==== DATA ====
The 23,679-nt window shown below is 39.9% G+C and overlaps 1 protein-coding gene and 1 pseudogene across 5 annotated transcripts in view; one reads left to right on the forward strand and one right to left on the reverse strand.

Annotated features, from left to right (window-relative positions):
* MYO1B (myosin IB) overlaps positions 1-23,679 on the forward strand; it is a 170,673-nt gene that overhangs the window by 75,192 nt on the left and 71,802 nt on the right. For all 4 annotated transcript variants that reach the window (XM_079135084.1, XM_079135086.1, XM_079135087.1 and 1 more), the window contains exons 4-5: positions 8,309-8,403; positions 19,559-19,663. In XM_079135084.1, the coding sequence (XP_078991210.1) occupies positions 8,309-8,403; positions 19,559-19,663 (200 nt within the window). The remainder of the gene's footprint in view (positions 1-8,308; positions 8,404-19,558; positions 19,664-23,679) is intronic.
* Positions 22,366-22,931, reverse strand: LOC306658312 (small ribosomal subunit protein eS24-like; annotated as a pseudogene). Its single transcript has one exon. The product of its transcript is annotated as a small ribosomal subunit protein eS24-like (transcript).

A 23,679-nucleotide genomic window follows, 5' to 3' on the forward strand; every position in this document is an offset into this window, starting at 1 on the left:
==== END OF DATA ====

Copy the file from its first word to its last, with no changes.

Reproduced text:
The 23,679-nt window shown below is 39.9% G+C and overlaps 1 protein-coding gene and 1 pseudogene across 5 annotated transcripts in view; one reads left to right on the forward strand and one right to left on the reverse strand.

Annotated features, from left to right (window-relative positions):
* MYO1B (myosin IB) overlaps positions 1-23,679 on the forward strand; it is a 170,673-nt gene that overhangs the window by 75,192 nt on the left and 71,802 nt on the right. For all 4 annotated transcript variants that reach the window (XM_079135084.1, XM_079135086.1, XM_079135087.1 and 1 more), the window contains exons 4-5: positions 8,309-8,403; positions 19,559-19,663. In XM_079135084.1, the coding sequence (XP_078991210.1) occupies positions 8,309-8,403; positions 19,559-19,663 (200 nt within the window). The remainder of the gene's footprint in view (positions 1-8,308; positions 8,404-19,558; positions 19,664-23,679) is intronic.
* Positions 22,366-22,931, reverse strand: LOC306658312 (small ribosomal subunit protein eS24-like; annotated as a pseudogene). Its single transcript has one exon. The product of its transcript is annotated as a small ribosomal subunit protein eS24-like (transcript).

A 23,679-nucleotide genomic window follows, 5' to 3' on the forward strand; every position in this document is an offset into this window, starting at 1 on the left: